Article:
The many faces of operator new in C++

February 17th, 2011 at 7:03 am

At first glance, dynamic allocation of objects in C++ is simple: new to allocate, delete to deallocate, and you’re done. However, under the hood, the issue is much more complex and allows a considerable level of customization. This may not be important for simple applications, but is essential when you need better control of memory in your code, whether by writing a custom allocator, some kind of advanced memory management scheme or a specialized garbage collector.

This article doesn’t aim to be a comprehensive manual, but a brief overview of the various ways memory can be allocated in C++. It’s not basic, and assumes a good familiarity with the language.

Raw operator new

Let’s start with the raw operator new. Consider this code, which allocates space for 5 integers and returns a pointer to it [1]:

int* v = static_cast<int*>(::operator new(5 * sizeof(*v)));

When called like this, operator new acts as a raw memory allocator, similar to malloc. The above line is conceptually equivalent to:

int* v = static_cast<int*>(malloc(5 * sizeof(*v)));

Freeing memory allocated with the raw operator new is done with the raw operator delete:

::operator delete(v);

Would you ever use the raw new and delete functions? Yes, in some rare cases, as I’ll demonstrate later in the article. Why use them instead of the old and trusted malloc and free? One good reason is that you want to keep your code wholly in the C++ domain. Mixing new with free (or malloc with delete) is a big NO NO. Another reason is that you can overload or override these functions if you need to. Here’s an example:

void* operator new(size_t sz) throw (std::bad_alloc)
    cerr << "allocating " << sz << " bytes\n";
    void* mem = malloc(sz);
    if (mem)
        return mem;
        throw std::bad_alloc();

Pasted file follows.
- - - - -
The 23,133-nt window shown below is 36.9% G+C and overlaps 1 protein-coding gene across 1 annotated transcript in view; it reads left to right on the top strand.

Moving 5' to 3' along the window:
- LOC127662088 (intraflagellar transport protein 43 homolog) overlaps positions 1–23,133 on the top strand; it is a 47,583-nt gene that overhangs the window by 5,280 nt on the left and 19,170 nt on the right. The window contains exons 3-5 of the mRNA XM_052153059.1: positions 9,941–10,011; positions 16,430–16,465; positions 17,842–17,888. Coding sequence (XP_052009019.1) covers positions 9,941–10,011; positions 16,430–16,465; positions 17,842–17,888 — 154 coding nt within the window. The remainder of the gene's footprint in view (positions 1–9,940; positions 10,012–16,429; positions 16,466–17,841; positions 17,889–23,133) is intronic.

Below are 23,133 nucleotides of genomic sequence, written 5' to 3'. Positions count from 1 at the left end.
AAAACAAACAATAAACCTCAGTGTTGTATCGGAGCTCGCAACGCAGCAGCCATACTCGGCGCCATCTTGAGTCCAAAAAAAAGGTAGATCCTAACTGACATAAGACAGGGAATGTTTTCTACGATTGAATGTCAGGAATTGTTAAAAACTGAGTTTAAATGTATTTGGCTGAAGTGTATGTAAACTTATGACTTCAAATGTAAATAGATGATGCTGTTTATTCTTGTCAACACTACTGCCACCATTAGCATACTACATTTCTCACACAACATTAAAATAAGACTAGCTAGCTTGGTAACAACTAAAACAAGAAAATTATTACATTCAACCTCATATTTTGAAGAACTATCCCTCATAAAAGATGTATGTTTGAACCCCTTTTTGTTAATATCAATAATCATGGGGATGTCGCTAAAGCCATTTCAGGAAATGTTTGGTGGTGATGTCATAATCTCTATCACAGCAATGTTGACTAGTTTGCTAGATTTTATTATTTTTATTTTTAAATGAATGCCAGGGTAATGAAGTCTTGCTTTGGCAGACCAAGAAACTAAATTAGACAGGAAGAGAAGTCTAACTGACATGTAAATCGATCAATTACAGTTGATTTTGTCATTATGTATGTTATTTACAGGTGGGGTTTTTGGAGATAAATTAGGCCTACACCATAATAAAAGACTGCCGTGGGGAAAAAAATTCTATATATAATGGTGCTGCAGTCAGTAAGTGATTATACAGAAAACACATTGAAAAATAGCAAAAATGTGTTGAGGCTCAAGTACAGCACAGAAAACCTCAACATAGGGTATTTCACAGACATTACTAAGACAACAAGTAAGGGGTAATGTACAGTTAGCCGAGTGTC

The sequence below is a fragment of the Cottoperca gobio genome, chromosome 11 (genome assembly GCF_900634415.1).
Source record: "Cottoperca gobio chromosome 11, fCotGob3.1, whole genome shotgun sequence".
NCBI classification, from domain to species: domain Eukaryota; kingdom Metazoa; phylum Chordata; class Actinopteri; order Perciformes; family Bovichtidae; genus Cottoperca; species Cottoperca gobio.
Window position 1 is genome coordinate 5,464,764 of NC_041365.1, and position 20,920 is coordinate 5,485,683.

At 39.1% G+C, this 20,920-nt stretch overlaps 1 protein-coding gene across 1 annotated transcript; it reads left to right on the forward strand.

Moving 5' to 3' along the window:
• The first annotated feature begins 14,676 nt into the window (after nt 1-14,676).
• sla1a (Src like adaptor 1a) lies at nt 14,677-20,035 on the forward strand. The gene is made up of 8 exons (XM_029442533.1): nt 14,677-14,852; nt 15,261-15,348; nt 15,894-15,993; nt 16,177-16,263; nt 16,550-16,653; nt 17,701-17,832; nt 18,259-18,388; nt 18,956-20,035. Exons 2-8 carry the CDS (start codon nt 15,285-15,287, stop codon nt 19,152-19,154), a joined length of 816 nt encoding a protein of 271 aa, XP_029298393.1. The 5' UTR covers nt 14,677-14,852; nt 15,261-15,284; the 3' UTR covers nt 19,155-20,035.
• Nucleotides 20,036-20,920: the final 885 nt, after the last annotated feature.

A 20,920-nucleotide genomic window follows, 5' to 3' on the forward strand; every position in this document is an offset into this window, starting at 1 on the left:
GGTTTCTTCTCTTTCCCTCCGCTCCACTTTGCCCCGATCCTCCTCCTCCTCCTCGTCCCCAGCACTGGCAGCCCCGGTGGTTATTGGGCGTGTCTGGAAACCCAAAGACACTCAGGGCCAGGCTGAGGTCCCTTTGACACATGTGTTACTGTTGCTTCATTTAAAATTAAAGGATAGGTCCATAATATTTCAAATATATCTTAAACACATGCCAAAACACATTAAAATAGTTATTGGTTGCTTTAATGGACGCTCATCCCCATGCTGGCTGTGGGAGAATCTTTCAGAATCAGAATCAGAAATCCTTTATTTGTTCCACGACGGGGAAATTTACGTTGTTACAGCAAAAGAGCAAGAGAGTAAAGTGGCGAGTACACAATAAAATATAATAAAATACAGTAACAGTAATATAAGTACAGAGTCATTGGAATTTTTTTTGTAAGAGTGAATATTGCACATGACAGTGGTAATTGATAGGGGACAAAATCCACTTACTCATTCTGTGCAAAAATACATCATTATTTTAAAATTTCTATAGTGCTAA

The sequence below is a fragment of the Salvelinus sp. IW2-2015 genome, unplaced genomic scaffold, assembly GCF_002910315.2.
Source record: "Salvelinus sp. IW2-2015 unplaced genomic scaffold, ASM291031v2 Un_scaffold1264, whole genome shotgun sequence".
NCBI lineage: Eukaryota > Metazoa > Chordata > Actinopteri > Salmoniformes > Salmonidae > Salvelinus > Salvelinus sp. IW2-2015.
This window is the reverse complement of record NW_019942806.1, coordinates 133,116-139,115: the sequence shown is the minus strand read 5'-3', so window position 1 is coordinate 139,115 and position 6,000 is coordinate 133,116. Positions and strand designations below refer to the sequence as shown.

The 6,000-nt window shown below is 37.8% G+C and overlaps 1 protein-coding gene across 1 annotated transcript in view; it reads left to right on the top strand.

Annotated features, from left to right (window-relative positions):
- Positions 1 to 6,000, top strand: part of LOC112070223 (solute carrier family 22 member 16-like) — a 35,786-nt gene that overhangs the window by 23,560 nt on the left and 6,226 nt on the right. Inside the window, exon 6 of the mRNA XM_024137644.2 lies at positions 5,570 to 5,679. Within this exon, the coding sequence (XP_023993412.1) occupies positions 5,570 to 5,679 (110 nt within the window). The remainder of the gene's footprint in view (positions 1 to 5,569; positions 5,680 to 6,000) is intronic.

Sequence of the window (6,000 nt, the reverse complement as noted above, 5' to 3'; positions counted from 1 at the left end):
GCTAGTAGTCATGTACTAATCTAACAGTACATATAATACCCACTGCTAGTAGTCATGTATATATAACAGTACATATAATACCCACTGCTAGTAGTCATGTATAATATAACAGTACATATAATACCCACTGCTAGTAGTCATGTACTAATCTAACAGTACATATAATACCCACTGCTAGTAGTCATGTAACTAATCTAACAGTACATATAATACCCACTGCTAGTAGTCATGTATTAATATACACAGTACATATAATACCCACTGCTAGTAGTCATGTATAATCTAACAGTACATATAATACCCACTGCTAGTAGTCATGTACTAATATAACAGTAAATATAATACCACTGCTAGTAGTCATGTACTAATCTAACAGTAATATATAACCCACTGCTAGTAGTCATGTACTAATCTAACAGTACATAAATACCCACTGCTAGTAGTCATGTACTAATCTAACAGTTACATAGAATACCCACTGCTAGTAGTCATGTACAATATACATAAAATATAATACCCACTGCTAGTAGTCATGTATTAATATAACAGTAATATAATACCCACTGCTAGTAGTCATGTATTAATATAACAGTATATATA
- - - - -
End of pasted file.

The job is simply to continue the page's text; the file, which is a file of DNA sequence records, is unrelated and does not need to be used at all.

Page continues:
void operator delete(void* ptr) throw()
    cerr << "deallocating at " << ptr << endl;

In general, keep in mind that the global operator new function is called when the new operator is used to allocate objects of built-in types, objects of class type that do not contain user-defined operator new functions, and arrays of any type. When the new operator is used to allocate objects of a class type where an operator new is defined, that class’s operator new is called.

And this brings us to classes with operator new.

Class-specific operator new

People sometimes wonder what’s the difference between "operator new" and the "new operator". The former refers to either an overloaded operator new, global or class-specific, or the raw operator new function presented earlier. The latter refers to the built-in C++ new operator you usually employ to allocate memory, as in:

Car* mycar = new Car;

C++ supports operator overloading, and one of the operators it lets us overload is new. Here’s an example:

class Base
    void* operator new(size_t sz)
        cerr << "new " << sz << " bytes\n";
        return ::operator new(sz);

    void operator delete(void* p)
        cerr << "delete\n";
        ::operator delete(p);
    int m_data;

class Derived : public Base
    int m_derived_data;
    vector<int> z, y, x, w;

int main()
    Base* b = new Base;
    delete b;

    Derived* d = new Derived;
    delete d;
    return 0;

Which prints:

new 4 bytes
new 56 bytes

The overloaded operator new and operator delete in the base class are also inherited by derived classes. As you can see, the operator new method gets the correct size to allocate in both cases. Note also that to actually allocate the memory, it uses ::operator new, the raw operator new described in the previous section. The double-colon in the call is essential in this case to avoid infinite recursion (without it the method would just call itself).

Why would you overload operator new for a class? There are many reasons.

  • Performance: the default memory allocator is designed to be general purpose. Sometimes you have very specific objects you want to allocate, and by customizing the way they’re allocated you can speed up memory management considerably. A lot of books and articles discuss this issue. Notably, chapter 4 in "Modern C++ Design" presents a very well designed and implemented custom allocator for small objects.
  • Debugging & statistics: having full control of the way memory is allocated and released provides great flexibility for debugging, statistics and performance analysis. You can make your allocator insert special guards to detect buffer overruns, keep accounting of allocations vs. deallocations to detect memory leaks, count various metrics for statistics and performance analysis, and much more.